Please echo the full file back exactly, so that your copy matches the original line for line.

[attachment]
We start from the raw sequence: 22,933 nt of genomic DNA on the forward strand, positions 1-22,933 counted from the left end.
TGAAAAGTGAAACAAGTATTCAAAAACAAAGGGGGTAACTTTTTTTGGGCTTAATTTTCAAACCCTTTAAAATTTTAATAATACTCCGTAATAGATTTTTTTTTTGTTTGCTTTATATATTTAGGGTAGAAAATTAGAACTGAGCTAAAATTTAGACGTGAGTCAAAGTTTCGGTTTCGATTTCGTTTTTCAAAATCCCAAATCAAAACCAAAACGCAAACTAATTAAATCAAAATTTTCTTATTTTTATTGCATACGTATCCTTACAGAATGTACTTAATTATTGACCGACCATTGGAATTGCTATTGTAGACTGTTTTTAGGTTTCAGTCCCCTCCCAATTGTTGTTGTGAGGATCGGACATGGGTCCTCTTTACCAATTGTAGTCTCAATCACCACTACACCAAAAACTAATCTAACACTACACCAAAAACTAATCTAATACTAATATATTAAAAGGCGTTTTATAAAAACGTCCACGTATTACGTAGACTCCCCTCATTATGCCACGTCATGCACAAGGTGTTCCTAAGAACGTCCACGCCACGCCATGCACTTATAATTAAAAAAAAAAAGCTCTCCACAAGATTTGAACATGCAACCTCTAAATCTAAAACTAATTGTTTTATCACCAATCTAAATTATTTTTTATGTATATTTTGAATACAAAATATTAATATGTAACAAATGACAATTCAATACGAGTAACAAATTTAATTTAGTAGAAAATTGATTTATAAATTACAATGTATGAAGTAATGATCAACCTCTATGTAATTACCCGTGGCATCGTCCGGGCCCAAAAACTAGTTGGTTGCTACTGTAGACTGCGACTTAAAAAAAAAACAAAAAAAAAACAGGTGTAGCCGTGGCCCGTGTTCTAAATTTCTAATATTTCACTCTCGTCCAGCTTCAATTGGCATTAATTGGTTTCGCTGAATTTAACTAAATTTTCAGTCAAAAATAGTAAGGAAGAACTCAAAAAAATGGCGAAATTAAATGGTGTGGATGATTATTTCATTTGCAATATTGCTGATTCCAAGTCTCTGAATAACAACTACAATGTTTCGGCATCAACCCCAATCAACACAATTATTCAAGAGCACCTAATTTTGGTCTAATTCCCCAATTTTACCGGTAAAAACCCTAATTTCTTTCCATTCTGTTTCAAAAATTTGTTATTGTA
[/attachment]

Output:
We start from the raw sequence: 22,933 nt of genomic DNA on the forward strand, positions 1-22,933 counted from the left end.
TGAAAAGTGAAACAAGTATTCAAAAACAAAGGGGGTAACTTTTTTTGGGCTTAATTTTCAAACCCTTTAAAATTTTAATAATACTCCGTAATAGATTTTTTTTTTGTTTGCTTTATATATTTAGGGTAGAAAATTAGAACTGAGCTAAAATTTAGACGTGAGTCAAAGTTTCGGTTTCGATTTCGTTTTTCAAAATCCCAAATCAAAACCAAAACGCAAACTAATTAAATCAAAATTTTCTTATTTTTATTGCATACGTATCCTTACAGAATGTACTTAATTATTGACCGACCATTGGAATTGCTATTGTAGACTGTTTTTAGGTTTCAGTCCCCTCCCAATTGTTGTTGTGAGGATCGGACATGGGTCCTCTTTACCAATTGTAGTCTCAATCACCACTACACCAAAAACTAATCTAACACTACACCAAAAACTAATCTAATACTAATATATTAAAAGGCGTTTTATAAAAACGTCCACGTATTACGTAGACTCCCCTCATTATGCCACGTCATGCACAAGGTGTTCCTAAGAACGTCCACGCCACGCCATGCACTTATAATTAAAAAAAAAAAGCTCTCCACAAGATTTGAACATGCAACCTCTAAATCTAAAACTAATTGTTTTATCACCAATCTAAATTATTTTTTATGTATATTTTGAATACAAAATATTAATATGTAACAAATGACAATTCAATACGAGTAACAAATTTAATTTAGTAGAAAATTGATTTATAAATTACAATGTATGAAGTAATGATCAACCTCTATGTAATTACCCGTGGCATCGTCCGGGCCCAAAAACTAGTTGGTTGCTACTGTAGACTGCGACTTAAAAAAAAAACAAAAAAAAAACAGGTGTAGCCGTGGCCCGTGTTCTAAATTTCTAATATTTCACTCTCGTCCAGCTTCAATTGGCATTAATTGGTTTCGCTGAATTTAACTAAATTTTCAGTCAAAAATAGTAAGGAAGAACTCAAAAAAATGGCGAAATTAAATGGTGTGGATGATTATTTCATTTGCAATATTGCTGATTCCAAGTCTCTGAATAACAACTACAATGTTTCGGCATCAACCCCAATCAACACAATTATTCAAGAGCACCTAATTTTGGTCTAATTCCCCAATTTTACCGGTAAAAACCCTAATTTCTTTCCATTCTGTTTCAAAAATTTGTTATTGTA